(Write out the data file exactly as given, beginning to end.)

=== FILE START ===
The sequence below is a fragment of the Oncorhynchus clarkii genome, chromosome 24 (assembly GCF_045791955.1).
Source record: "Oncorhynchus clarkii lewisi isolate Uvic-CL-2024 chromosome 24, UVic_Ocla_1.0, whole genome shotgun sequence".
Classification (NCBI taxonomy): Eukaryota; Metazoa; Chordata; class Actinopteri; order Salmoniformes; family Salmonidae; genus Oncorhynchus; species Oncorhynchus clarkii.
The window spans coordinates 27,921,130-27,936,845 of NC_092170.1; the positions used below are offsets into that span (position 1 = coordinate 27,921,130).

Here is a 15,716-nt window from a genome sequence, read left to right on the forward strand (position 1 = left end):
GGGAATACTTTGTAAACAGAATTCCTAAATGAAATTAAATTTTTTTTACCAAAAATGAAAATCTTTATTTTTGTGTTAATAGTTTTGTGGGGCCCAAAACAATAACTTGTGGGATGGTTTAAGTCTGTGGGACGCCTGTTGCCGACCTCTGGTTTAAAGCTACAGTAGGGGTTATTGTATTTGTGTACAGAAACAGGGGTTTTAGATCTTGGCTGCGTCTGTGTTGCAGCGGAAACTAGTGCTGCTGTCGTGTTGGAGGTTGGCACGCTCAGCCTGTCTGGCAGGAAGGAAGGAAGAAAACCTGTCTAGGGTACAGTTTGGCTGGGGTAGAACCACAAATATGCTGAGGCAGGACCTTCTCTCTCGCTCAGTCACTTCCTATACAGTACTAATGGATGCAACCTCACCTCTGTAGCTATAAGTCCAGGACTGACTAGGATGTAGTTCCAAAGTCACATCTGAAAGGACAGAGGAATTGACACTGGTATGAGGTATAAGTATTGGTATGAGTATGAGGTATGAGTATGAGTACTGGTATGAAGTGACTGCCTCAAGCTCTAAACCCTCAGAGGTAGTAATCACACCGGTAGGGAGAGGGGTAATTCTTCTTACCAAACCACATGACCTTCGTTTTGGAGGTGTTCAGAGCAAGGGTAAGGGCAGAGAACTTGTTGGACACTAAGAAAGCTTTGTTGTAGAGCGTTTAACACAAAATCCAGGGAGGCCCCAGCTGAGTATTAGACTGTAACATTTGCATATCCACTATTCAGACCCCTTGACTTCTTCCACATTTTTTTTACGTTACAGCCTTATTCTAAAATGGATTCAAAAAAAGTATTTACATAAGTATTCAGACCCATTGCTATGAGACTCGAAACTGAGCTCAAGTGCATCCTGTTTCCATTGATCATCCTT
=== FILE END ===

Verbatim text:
The sequence below is a fragment of the Oncorhynchus clarkii genome, chromosome 24 (assembly GCF_045791955.1).
Source record: "Oncorhynchus clarkii lewisi isolate Uvic-CL-2024 chromosome 24, UVic_Ocla_1.0, whole genome shotgun sequence".
Classification (NCBI taxonomy): Eukaryota; Metazoa; Chordata; class Actinopteri; order Salmoniformes; family Salmonidae; genus Oncorhynchus; species Oncorhynchus clarkii.
The window spans coordinates 27,921,130-27,936,845 of NC_092170.1; the positions used below are offsets into that span (position 1 = coordinate 27,921,130).

Here is a 15,716-nt window from a genome sequence, read left to right on the forward strand (position 1 = left end):
GGGAATACTTTGTAAACAGAATTCCTAAATGAAATTAAATTTTTTTTACCAAAAATGAAAATCTTTATTTTTGTGTTAATAGTTTTGTGGGGCCCAAAACAATAACTTGTGGGATGGTTTAAGTCTGTGGGACGCCTGTTGCCGACCTCTGGTTTAAAGCTACAGTAGGGGTTATTGTATTTGTGTACAGAAACAGGGGTTTTAGATCTTGGCTGCGTCTGTGTTGCAGCGGAAACTAGTGCTGCTGTCGTGTTGGAGGTTGGCACGCTCAGCCTGTCTGGCAGGAAGGAAGGAAGAAAACCTGTCTAGGGTACAGTTTGGCTGGGGTAGAACCACAAATATGCTGAGGCAGGACCTTCTCTCTCGCTCAGTCACTTCCTATACAGTACTAATGGATGCAACCTCACCTCTGTAGCTATAAGTCCAGGACTGACTAGGATGTAGTTCCAAAGTCACATCTGAAAGGACAGAGGAATTGACACTGGTATGAGGTATAAGTATTGGTATGAGTATGAGGTATGAGTATGAGTACTGGTATGAAGTGACTGCCTCAAGCTCTAAACCCTCAGAGGTAGTAATCACACCGGTAGGGAGAGGGGTAATTCTTCTTACCAAACCACATGACCTTCGTTTTGGAGGTGTTCAGAGCAAGGGTAAGGGCAGAGAACTTGTTGGACACTAAGAAAGCTTTGTTGTAGAGCGTTTAACACAAAATCCAGGGAGGCCCCAGCTGAGTATTAGACTGTAACATTTGCATATCCACTATTCAGACCCCTTGACTTCTTCCACATTTTTTTTACGTTACAGCCTTATTCTAAAATGGATTCAAAAAAAGTATTTACATAAGTATTCAGACCCATTGCTATGAGACTCGAAACTGAGCTCAAGTGCATCCTGTTTCCATTGATCATCCTT